The six categories of books are Corrupted Codices, Fantastical Fictions, Historic Volumes, Monster Manuals, Reference Texts and Spells and Potions.

Book Collection

The prominent works will net you quite a large end-game bonus if you have the most at the end. It’s 15 points for having the most, 9 points for second place, and 4 points for third place. Banned books will actually cause you to lose points at the end, and your library focus will score you 2 points for each book you have.

Obviously, given the large amount of points at the end of the game for all of these bonuses, then you need to be vigilant on shelving your books when they’re collected. This is something else you need to think about while playing Ex Libris; as if you didn’t have enough to think about already!

Serious Shelving

When shelving a book, there are more things to think about. You need to make sure that your shelf is stable, so you can only place book cards adjacent to the cards you have already placed. You also need to remember that all of your books need to be in alphabetical order as when you’re being inspected at the end, as if you’re a good librarian it’d be no good having books all over the place, since nobody will be able to find them! I thought it was a nice little bit of theme thrown in.

All of the book cards also have a letter and a number in the top left corner showing where in the alphabet the books are, but also how many other cards are in the same letter collection. This can help trying to get all of your cards in order on the shelves. For example, there are 10 “S” cards but only 2 “Z” cards.

Ex Libris Shelf

Ex Libris or Ex-Game Shelf?

So that is how you set up and start playing Ex Libris, but is it a good game?

There are some things which really need a mention before I can score Ex Libris. The first thing that really needs a mention is that it’s painfully clear that someone put lots and lots of effort into really small details. They have given each book a funny title, but have still managed to keep it in theme with the type of book it is. There’s a Corrupted Codice called “Whatever you do, don’t read this title aloud” and a Historic Volume called “Grumpy Old Fuddy Duddies”. So, with this level of detail, it’s worth remembering that there are 152 books cards which have at least a few books on each shelf. So, there had to have been lots of sitting around tables and head-scratching to come up with all of these, and I think the makers of Ex Libris need a nod from me for that.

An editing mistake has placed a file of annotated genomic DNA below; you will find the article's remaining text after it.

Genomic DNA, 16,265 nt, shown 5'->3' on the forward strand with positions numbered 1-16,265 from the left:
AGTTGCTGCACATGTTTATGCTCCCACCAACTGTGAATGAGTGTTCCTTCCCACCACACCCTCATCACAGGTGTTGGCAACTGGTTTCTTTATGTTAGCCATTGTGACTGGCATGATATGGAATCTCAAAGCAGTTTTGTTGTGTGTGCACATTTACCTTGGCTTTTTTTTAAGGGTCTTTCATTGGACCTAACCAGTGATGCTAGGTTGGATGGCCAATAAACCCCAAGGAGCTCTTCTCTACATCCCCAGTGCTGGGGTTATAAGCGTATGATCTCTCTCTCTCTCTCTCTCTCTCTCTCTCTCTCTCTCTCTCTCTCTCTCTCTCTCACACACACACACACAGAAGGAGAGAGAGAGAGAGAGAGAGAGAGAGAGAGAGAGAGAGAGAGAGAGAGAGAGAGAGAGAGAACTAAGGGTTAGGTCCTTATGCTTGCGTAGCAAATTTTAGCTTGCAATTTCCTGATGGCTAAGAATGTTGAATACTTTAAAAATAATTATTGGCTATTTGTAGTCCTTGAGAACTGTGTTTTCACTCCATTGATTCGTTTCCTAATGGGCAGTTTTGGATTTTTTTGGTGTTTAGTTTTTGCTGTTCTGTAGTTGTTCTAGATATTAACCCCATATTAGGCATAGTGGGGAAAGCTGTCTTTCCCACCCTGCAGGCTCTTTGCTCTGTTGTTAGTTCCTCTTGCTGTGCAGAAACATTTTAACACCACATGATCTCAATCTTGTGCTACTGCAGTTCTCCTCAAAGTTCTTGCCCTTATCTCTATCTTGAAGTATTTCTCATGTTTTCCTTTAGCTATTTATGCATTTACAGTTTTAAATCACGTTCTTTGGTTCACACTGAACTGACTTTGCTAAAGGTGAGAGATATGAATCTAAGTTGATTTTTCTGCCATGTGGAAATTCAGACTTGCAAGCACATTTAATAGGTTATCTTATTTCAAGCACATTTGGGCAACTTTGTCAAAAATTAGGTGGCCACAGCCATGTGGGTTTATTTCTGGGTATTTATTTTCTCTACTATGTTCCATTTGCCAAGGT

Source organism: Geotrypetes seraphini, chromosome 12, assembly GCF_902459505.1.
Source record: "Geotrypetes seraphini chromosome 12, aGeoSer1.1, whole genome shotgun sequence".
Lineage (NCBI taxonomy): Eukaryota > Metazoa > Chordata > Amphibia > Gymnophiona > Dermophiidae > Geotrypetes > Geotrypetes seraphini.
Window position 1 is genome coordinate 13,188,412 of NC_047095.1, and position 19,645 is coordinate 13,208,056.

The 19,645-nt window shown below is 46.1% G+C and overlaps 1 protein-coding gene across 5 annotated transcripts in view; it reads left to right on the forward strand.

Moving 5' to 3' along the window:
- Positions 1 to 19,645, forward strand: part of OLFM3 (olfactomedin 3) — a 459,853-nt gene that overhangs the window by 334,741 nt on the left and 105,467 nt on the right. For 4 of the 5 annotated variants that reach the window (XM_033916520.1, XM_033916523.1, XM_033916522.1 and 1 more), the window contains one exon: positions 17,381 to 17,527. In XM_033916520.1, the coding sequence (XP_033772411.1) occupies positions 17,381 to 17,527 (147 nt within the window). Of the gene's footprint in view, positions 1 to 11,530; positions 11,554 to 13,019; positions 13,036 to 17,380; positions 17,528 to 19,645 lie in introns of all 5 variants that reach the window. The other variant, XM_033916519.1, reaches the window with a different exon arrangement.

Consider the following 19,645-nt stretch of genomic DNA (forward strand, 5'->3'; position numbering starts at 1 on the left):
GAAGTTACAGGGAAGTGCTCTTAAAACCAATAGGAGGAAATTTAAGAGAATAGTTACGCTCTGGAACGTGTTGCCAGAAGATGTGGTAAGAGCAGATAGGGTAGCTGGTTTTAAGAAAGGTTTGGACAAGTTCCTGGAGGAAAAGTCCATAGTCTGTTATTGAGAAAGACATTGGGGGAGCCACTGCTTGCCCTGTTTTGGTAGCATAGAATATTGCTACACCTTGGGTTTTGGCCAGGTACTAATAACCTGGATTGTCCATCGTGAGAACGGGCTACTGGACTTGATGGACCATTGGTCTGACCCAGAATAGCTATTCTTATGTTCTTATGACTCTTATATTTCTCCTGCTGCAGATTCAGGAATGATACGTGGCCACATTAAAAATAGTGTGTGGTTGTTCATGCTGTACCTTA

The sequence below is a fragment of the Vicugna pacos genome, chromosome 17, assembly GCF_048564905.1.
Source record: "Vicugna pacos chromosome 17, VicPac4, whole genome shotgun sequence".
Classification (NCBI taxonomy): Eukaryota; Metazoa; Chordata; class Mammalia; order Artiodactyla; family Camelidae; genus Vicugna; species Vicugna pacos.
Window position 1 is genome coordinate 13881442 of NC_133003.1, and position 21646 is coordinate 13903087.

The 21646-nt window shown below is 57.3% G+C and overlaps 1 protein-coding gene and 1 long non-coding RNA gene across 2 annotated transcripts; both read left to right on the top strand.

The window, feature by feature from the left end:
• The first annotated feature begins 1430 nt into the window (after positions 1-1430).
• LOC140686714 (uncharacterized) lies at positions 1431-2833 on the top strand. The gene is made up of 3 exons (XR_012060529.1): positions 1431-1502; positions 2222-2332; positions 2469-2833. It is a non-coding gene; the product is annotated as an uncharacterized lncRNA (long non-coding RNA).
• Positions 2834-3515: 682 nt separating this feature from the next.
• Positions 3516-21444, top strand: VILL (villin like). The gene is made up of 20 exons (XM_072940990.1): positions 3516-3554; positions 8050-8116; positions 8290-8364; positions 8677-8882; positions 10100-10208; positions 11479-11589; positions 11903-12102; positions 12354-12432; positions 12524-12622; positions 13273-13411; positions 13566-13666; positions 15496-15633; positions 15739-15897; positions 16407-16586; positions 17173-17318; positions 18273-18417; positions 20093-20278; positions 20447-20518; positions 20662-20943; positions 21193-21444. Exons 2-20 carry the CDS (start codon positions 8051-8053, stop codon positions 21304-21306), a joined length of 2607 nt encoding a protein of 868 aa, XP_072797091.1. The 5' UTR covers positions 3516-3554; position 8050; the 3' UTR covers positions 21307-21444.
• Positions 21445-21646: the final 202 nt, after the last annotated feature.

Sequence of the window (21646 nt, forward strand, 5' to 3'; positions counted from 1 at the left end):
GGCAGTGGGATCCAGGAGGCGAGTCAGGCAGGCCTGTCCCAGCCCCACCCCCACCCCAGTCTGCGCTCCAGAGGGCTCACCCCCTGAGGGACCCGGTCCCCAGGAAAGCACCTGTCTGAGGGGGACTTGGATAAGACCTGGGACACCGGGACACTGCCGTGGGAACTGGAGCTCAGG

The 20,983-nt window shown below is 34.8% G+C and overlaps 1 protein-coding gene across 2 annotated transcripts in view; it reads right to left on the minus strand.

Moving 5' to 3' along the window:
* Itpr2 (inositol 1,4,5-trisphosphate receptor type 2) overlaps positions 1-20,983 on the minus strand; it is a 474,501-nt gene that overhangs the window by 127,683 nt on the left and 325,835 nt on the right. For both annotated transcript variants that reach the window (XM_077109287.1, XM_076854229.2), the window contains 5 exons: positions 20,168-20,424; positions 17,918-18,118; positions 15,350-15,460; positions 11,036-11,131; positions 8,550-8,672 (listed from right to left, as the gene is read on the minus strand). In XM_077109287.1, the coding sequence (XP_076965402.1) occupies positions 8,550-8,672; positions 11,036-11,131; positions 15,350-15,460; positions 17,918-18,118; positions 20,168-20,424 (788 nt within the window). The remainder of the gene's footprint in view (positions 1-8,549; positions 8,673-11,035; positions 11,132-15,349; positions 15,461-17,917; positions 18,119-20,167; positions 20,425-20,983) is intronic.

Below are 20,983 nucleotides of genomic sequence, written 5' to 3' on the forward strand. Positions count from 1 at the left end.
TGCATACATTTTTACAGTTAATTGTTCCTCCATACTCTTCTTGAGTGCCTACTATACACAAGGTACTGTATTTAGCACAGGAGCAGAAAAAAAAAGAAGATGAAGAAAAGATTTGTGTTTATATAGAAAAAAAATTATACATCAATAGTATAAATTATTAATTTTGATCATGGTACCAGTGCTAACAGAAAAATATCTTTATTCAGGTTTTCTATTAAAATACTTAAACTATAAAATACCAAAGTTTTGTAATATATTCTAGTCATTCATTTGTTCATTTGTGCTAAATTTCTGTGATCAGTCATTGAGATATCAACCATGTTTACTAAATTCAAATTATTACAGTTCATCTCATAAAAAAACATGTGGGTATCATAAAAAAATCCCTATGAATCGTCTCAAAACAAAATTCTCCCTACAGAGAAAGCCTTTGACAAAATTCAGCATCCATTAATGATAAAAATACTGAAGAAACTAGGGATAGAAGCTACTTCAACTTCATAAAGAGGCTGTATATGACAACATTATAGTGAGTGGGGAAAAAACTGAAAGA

Second thing which really needs a mention, is how streamlined the game feels to play. I imagine that there was a lot of playtesting and refinement which went into Ex Libris before it was unleashed upon the world and it’s smoother than a baby’s bum to play through. It feels like it was well put together and is a much better game for it. The multitude of things which you have going on at all times with the set collection, as well as placement and hand management by making sure that your shelves are all in the way they’re meant to be is quite a challenge, but an ultimately satisfying one.

A point I’d like to raise though, is something that was mentioned by one of my gaming group when they played for the first time. Ex Libris looks bright, and fun and almost gateway game-ish; but it’s not. There’s nothing too simple or friendly about it. Ex Libris is cutthroat, and if one of your group could be swayed away from conflict then this is not the game for them. Ex Libris is somewhat of a wolf in sheep’s clothing in this respect.

I’m usually pretty harsh when it comes to downsides to my review games, but I only have one main one that I can think of with Ex Libris and it is really small… and that’s the issue. The first player marker is just half a milky white glass pebble. That’s it. It’s just a bit sucky. It’s not an issue so much though since I have lots of other things which I frequently use for first player markers, but it just seems like an odd oversight since so much thought went into the rest of the game.

Player Markers

All of the components are of a top notch quality and the fact that all of the special workers are shapes as they should be is a great touch taking the component quality from good, to great.

Also, the rulebook is easy to use, and has a breakdown of all of the uses of both the worker spots and each character to choose at the beginning of the game, so there’s even more Ex Libris kudos due for this.

Scores on the doors (or maybe shelves?) for Ex Libris? 9 out of 10. It’s so well done that there’s not a lot of negativity to throw around. The fact that there’s so much replay in the game also helps to give it a warm spot on my own library shelf.

Now I’m off to go and make some noise in a library!

5 (100%) 2 votes
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Chris Dunnings

I am just a regular guy that fell into board gaming. That's why I am no longer allowed in my local Toys R Us. I'm a huge fan of deckbuilding games and games with unusual themes or mechanics. OK, maybe I'm not that regular after all.